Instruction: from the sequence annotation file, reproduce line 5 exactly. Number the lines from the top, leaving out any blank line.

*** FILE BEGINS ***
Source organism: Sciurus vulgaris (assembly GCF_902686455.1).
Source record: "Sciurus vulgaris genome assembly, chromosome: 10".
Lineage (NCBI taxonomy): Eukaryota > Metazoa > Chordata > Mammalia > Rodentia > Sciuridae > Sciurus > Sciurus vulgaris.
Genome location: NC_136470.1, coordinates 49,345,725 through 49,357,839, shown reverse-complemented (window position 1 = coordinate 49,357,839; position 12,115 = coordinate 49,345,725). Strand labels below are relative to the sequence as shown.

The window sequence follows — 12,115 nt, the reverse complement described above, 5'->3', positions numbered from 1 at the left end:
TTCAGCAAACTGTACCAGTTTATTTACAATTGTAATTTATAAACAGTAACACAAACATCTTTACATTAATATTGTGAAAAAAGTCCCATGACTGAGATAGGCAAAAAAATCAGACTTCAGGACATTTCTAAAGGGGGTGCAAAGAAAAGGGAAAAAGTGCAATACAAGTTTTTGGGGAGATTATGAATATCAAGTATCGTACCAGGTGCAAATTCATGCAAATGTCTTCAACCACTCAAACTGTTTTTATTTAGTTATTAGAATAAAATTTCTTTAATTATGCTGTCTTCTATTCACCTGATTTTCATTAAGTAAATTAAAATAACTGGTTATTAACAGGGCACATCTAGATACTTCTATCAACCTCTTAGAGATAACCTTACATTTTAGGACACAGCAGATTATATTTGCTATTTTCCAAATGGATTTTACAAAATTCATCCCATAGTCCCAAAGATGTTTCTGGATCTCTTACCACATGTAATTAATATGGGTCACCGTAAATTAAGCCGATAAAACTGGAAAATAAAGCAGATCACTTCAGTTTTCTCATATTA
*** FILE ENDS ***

The window sequence follows — 12,115 nt, the reverse complement described above, 5'->3', positions numbered from 1 at the left end: